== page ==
Types of Errors in Measuring Instruments – Gross, Systematic and Random Error

No measurement can be made with perfect accuracy but it is important to find out what accuracy actually is and how different errors have entered into the measurement. In this article we will discuss different types of errors in measuring instruments and suitable measures to minimize the errors.

A study of errors is a first step in finding ways to reduce them. Errors may arise from different sources and are usually classified as under :

  1. Gross Errors
  2. Systematic Errors
    • Instrumental Error
    • Environmental Error.
    • Observational Error
  3. Random Errors
Types of errors in measuring instruments
Types of errors in measuring instruments

Gross Errors

This class of errors mainly covers human mistakes in reading instruments and recording and calculating measurement results. The responsibility of the mistake normally lies with the experimenter.

The experimenter may grossly misread the scale. For example, he may, due to an oversight, read the temperature as 31.5°C while the actual reading may be 21.5°C. He may transpose the reading while recording. For example, he may read 25.8°C and record 28.5°C instead.

But as long as human beings are involved, some gross errors will definitely be committed. Although complete elimination of gross errors is probably impossible, one should try to anticipate and correct them.

Some gross errors are easily detected while others may be very difficult to detect. Gross errors may be of any amount and therefore their mathematical analysis is impossible.

However, they can be avoided by adopting two means:

  • Great care should be taken in reading and recording the data.
  • Two, three or even more readings should be taken for the quantity under measurement. These readings should be taken preferably by different experimenters and the readings should be taken at a different reading point to avoid re-reading with the same error.

It should be understood that no reliance be placed on a single reading. It is always advisable to take a large number of readings as a close agreement between readings assures that no gross error has been committed.

Systematic Errors

These types of errors are divided into three categories: Instrumental Errors, Environmental Errors, Observational Errors.

1. Instrumental Errors

The instrument error generate due to instrument itself. These errors arise due to three main reasons:

  • Due to inherent shortcomings in the instrument,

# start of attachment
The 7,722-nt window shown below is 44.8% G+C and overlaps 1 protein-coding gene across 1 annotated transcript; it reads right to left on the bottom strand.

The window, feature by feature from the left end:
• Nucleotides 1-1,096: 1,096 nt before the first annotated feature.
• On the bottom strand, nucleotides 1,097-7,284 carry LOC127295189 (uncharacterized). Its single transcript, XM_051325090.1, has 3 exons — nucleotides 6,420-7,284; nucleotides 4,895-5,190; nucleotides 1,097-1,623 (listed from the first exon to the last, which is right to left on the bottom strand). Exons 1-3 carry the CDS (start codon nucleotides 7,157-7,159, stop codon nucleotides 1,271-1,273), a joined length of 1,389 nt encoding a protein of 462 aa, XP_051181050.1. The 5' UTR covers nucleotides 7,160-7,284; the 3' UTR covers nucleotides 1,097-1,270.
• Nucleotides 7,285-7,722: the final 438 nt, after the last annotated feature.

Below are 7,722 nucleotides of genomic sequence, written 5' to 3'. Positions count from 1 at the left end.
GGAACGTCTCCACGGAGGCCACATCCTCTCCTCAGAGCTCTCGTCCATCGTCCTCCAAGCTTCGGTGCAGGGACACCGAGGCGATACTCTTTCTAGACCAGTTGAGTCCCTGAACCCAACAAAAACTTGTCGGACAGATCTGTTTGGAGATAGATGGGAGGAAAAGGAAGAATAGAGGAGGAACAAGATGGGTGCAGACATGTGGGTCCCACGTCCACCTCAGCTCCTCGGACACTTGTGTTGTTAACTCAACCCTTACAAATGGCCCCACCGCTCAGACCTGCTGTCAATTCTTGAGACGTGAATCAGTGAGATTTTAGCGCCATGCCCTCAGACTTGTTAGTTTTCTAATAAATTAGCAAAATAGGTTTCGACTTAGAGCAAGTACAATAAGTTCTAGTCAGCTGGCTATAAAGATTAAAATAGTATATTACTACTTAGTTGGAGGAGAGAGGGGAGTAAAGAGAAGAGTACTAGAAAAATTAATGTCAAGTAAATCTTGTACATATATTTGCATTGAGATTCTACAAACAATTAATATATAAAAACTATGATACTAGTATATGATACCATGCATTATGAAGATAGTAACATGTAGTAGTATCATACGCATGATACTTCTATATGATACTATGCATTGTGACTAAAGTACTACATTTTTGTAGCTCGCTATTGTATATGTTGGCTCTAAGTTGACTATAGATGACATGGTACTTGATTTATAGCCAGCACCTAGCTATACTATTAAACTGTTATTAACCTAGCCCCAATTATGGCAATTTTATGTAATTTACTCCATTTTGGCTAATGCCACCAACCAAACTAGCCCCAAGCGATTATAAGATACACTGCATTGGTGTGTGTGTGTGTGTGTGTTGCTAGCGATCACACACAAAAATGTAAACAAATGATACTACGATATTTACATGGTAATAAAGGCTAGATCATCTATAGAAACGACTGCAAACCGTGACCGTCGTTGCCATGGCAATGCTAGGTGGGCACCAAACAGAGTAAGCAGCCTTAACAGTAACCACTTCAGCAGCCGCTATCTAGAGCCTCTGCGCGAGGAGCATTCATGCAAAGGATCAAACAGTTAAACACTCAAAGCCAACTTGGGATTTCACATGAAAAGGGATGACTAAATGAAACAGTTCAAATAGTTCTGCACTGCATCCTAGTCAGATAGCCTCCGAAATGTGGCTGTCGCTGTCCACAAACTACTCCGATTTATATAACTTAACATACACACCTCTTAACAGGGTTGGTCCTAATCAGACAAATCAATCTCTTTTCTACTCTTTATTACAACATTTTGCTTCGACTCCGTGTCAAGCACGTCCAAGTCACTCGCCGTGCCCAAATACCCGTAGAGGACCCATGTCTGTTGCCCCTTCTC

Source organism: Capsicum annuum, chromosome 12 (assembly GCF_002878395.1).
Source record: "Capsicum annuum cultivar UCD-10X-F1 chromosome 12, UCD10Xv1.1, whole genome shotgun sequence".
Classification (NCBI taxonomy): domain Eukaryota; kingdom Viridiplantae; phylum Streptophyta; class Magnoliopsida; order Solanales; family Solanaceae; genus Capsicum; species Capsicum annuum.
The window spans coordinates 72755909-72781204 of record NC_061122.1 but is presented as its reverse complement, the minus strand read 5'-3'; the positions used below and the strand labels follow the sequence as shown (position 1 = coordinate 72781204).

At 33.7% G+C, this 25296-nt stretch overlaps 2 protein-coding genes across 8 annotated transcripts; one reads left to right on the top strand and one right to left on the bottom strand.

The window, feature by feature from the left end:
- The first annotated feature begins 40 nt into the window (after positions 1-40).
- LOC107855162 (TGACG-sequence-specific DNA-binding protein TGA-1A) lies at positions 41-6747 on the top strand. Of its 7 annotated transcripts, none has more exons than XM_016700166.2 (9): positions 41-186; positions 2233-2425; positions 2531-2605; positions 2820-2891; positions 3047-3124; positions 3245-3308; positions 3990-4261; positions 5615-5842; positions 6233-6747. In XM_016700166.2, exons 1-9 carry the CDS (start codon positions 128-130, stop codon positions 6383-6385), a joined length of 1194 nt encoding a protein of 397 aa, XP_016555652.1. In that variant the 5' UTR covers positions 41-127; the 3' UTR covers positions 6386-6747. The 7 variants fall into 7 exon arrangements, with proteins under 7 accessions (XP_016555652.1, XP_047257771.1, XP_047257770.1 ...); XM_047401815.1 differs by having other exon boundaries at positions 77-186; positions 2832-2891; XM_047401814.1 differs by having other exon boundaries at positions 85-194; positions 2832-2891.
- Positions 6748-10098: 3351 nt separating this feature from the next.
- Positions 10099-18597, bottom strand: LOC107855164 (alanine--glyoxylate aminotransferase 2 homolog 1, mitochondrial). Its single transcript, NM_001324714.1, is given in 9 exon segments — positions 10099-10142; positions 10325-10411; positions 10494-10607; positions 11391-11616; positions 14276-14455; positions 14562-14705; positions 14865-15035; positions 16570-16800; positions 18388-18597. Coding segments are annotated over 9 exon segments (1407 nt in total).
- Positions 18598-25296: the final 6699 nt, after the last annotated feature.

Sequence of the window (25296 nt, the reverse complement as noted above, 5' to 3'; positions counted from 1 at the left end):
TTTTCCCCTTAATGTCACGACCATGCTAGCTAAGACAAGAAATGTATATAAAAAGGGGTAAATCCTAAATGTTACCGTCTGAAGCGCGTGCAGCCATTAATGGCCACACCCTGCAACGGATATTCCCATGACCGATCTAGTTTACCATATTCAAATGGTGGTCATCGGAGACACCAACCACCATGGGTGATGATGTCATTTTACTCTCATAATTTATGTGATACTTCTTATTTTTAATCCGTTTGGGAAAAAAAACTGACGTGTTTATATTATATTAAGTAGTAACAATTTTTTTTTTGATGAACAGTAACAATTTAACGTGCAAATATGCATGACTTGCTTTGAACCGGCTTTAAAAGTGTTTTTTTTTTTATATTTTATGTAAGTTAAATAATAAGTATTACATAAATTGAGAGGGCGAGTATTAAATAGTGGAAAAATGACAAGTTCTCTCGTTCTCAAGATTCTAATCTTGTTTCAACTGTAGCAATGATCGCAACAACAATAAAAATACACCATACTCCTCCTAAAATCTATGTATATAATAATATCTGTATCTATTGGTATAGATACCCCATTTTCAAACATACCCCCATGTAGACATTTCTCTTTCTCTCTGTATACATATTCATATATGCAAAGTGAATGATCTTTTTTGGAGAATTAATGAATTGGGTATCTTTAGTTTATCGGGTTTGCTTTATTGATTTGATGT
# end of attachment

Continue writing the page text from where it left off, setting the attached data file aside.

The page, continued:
• Due to misuse of the instruments, and
  • Due to loading effects of instruments.

Inherent shortcomings of instruments:

These errors are inherent in instruments because of their mechanical structure. They may be due to construction, calibration, or operation of the instruments.

These errors may cause the instrument to read too low or too high. For example, if the spring (used for producing controlling torque) of a permanent magnet instrument has become weak, the instrument will always read high. Errors may be caused because of friction, hysteresis, or even gear backlash.

While making precision measurements, we must recognize the possibility of such errors as it is often possible to eliminate them, or at least reduce them to a great extent by using the following methods:

  • The procedure of measurement must be carefully planned. Substitution methods or calibration against standards may be used for the purpose.
  • Correction factors should be applied after determining the instrumental errors.
  • The instrument may be re-calibrated carefully.

Misuse of instruments:

  • There is an old saying that instruments are better than the people who use them.
  • Errors in measurements often stem from the operator’s mistakes rather than faults in the instrument itself.
  • A good instrument used improperly may yield incorrect results.
  • Examples of misuse of instrument include:
    • Failure to adjust the zero of instruments.
    • Poor initial adjustments.
    • Using leads of too high resistance etc.
  • While these improper practices may not permanently damage the instrument, they still cause errors.
  • Certain ill practices, such as using the instrument contrary to manufacturer’s instructions, can lead to permanent damage, including overloading and overheating, resulting in failure of the instrument or even the entire system.

Loading effects:

Loading effect is a common error, especially among beginners. It occurs due to improper use of an instrument for measurement work.